Blight to Bright
Insurance companies are helping turn contaminated sites turn into solar energy producers
Over the past 10 years, the federal and many state governments have passed myriad acts to encourage the redevelopment of "brownfields." A brownfield is generally defined as any commercial or industrial site that is known or thought to be contaminated with pollutants. With the decreasing availability of large parcels of undeveloped, unpolluted land -- or "greenfields" -- the focus is turning more and more to contaminated sites that have significant redevelopment potential.
In conjunction with the desire to turn blighted properties into areas of beneficial use, both federal and local governments have established a goal to develop renewable energy sources. Enter the "brightfield."
The National Brightfields program was started by the U.S. Department of Energy (DOE) in the late 1990s. The basic premise was to identify contaminated sites that could be developed into solar energy farms by installing solar photovoltaic (PV) arrays on top of the soil. Since installation of the solar cells does not require any soil excavation, residual contamination may be left in place, if federal and local regulations permit. While DOE has ceased direct funding for the program, the department continues to promote the concept.
Often, brightfield projects are made economically feasible because of the combination of funding and credits available, including renewable energy certificates, tax incentives, clean air credits, and brownfield incentives.
A few brightfield projects have already been developed, most notably the Midwest Center for Green Technology in Chicago and the Brockton, MA project. The Brockton 500 kW (kilowatt) project is being developed on a former gas works plant and is expected to eventually produce 1 MV (megavolt, or, 1 million volts) of power.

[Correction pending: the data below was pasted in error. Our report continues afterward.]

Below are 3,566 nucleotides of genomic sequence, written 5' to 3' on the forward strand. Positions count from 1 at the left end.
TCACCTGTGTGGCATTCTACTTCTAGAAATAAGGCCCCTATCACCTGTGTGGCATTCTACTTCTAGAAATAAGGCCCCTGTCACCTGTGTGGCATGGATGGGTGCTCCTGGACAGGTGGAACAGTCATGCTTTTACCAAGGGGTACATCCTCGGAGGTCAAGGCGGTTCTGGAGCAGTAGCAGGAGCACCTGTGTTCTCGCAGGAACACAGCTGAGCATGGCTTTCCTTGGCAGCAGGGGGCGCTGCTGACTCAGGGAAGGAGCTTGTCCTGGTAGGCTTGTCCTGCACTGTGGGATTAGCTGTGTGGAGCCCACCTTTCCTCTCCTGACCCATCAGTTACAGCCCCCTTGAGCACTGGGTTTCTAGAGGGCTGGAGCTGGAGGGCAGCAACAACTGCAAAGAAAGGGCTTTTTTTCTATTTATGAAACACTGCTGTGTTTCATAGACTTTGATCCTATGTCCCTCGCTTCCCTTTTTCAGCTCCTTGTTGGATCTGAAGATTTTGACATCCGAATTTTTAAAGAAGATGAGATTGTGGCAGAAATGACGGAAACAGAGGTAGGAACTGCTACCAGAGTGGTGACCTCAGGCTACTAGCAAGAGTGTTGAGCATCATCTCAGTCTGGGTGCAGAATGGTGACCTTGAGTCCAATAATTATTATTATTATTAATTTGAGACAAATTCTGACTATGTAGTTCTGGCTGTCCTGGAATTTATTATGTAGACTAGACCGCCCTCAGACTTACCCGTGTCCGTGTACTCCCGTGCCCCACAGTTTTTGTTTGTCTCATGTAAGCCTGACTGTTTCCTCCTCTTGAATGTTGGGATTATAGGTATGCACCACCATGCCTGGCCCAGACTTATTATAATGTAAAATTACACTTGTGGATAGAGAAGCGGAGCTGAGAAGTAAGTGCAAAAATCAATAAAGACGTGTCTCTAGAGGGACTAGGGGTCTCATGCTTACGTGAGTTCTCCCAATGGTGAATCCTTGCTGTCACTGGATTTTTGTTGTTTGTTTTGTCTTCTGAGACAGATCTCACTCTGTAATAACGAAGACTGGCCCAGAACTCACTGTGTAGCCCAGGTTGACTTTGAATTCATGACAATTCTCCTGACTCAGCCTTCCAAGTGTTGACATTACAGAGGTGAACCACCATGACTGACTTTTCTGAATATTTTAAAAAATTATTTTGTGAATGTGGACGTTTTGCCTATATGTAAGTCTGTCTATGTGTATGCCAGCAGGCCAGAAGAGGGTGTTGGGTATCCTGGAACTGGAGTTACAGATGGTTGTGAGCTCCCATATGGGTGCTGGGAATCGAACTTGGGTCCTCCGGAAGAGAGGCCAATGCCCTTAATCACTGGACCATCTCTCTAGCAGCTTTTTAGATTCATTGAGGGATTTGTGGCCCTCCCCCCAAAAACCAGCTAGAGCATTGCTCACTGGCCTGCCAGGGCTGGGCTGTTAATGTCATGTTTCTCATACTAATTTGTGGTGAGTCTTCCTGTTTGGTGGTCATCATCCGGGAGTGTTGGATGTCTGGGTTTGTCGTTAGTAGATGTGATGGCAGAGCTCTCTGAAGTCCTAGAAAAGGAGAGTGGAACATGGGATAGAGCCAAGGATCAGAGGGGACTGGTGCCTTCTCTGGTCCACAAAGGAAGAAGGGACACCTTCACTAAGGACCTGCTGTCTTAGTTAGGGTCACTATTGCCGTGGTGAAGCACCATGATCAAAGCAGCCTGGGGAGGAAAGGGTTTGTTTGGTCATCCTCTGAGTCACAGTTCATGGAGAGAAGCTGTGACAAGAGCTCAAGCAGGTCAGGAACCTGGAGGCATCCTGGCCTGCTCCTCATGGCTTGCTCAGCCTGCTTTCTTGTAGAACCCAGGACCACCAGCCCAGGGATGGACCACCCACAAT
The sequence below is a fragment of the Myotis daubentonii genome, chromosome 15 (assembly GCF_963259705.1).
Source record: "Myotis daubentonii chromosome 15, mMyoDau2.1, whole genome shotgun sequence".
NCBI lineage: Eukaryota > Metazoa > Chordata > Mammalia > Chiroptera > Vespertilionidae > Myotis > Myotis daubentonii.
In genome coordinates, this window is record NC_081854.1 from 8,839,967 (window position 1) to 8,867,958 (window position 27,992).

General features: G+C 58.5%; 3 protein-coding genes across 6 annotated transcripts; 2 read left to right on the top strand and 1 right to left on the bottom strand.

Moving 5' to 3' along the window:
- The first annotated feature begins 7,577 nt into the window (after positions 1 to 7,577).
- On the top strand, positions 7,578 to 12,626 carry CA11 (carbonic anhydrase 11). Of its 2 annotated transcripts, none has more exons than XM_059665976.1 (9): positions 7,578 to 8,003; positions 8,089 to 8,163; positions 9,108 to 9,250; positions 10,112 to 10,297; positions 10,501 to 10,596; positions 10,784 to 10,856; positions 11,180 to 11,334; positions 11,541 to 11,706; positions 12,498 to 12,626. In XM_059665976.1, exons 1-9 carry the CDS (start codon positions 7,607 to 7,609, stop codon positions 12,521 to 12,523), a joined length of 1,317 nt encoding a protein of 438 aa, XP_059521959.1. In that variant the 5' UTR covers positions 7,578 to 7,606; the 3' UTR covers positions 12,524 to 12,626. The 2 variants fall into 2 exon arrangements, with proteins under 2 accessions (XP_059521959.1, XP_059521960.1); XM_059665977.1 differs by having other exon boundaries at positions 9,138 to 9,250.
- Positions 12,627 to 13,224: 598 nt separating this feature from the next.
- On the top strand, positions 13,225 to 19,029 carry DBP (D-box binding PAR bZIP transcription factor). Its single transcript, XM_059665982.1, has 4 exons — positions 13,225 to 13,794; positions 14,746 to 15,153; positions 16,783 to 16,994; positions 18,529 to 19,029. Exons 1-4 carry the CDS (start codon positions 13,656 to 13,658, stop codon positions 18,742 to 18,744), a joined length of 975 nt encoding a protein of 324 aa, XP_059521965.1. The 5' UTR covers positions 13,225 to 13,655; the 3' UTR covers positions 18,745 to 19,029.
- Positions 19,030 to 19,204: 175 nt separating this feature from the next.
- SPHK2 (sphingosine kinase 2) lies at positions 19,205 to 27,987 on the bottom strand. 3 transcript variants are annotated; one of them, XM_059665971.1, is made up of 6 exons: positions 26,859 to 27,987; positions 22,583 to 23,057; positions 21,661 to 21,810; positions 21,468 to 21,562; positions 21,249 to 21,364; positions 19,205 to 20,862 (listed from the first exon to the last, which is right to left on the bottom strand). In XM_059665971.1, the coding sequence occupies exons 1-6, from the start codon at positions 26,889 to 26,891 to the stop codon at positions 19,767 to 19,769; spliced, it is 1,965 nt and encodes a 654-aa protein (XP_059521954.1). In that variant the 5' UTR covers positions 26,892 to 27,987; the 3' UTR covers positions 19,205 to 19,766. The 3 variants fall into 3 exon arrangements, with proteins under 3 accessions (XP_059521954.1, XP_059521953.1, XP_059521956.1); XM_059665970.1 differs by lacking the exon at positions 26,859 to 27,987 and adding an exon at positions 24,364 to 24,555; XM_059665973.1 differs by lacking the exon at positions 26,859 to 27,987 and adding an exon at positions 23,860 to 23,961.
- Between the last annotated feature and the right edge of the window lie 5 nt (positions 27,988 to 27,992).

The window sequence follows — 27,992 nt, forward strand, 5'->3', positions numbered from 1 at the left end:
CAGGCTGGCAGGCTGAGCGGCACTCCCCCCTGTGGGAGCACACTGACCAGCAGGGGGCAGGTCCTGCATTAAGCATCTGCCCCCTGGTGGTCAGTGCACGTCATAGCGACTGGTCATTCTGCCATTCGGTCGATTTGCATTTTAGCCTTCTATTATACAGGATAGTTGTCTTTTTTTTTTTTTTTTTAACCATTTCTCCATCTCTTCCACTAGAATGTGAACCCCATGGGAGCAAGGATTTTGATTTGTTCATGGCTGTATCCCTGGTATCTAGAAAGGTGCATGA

The challenge in selecting brightfield sites is that, while some potential liabilities may be mitigated by government legislation, there are often several other significant risks.
Chief among environmental risks is the chance that the anticipated remediation expense is not well defined. While some contamination may be left in place, often the site will require some remediation before it can be used as an energy farm.
Additional, unanticipated problems brought about by any of the following events can make the brightfield site undesirable:
- Discovery of a greater spread of contamination than originally determined during initial site evaluations;
- Discovery of additional constituents;
- Change in regulatory remediation standards;
- Failure of the proposed technology; and
- Schedule delays stemming from additional remediation work.
Even after any necessary remediation of the site is completed, the location may still pose significant risk to the owner. These risks include:
- Reopeners: A future action by the regulatory agency, initiated after a change in remediation standards;
- The threat of third-party litigation from future tenants or customers at the location or from owners of adjacent properties; and
- The risk that additional contamination may be found in the future that had not been contemplated during the remediation of the known contamination.
Risk Management Rises to the Challenge
The insurance industry is addressing these risks head-on and has designed an array of products specifically to facilitate brownfield and brightfield redevelopment. These products can be used to assist in the development of a brightfield project by removing the uncertainty associated with the environmental conditions at the site. If the pollution can be "capped," and the threat of other contamination removed, then these sites pose tremendous value and opportunity. A blighted property can become a beneficial renewable energy source.